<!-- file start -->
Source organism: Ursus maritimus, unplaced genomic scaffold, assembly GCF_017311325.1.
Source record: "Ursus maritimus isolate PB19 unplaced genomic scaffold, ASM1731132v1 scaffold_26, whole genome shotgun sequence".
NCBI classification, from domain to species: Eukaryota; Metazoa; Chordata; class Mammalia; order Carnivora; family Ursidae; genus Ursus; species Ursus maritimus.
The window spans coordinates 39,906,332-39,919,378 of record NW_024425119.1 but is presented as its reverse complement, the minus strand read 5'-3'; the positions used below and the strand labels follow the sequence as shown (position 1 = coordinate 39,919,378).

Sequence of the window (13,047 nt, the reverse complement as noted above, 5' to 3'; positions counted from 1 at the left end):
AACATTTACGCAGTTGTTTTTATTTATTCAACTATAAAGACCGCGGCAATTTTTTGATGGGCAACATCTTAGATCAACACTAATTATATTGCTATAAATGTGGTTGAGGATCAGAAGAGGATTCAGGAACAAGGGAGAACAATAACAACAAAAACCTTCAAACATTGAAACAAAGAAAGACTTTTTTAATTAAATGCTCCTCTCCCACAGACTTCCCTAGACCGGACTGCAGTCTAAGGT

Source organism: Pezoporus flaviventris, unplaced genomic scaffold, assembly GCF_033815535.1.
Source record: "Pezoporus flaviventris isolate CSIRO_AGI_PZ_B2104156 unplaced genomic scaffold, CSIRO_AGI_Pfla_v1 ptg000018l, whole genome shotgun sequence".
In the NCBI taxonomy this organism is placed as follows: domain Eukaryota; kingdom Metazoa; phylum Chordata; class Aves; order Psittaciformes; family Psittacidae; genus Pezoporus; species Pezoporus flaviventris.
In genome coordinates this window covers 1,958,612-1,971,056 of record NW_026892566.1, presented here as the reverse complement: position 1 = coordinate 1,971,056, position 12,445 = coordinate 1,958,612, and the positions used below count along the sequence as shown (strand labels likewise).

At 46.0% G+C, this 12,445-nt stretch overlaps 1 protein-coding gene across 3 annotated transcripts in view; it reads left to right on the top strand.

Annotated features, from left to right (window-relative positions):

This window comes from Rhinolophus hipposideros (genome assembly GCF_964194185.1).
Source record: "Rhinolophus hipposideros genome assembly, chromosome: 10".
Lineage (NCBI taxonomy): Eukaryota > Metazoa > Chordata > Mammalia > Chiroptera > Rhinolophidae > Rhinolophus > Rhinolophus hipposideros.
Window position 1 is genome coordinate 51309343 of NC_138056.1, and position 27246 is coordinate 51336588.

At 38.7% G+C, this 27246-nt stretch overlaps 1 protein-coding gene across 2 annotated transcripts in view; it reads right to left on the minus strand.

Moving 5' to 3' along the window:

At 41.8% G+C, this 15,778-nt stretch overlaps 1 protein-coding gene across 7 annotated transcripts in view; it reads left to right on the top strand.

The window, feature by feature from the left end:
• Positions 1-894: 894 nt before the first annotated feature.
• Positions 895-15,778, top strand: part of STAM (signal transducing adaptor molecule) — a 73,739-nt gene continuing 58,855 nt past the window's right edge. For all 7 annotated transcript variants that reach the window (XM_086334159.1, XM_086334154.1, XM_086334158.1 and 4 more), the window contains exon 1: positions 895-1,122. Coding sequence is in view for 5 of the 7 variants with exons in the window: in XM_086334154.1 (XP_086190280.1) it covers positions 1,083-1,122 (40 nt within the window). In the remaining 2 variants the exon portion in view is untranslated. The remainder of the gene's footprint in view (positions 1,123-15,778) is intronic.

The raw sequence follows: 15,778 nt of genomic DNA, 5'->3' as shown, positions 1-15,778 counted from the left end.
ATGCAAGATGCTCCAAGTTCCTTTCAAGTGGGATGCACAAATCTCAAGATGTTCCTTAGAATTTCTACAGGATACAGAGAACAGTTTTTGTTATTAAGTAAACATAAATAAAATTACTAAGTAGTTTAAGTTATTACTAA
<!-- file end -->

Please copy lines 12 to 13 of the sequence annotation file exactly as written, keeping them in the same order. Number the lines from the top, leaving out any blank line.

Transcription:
Annotated features, from left to right (window-relative positions):

This window comes from Rhinolophus hipposideros (genome assembly GCF_964194185.1).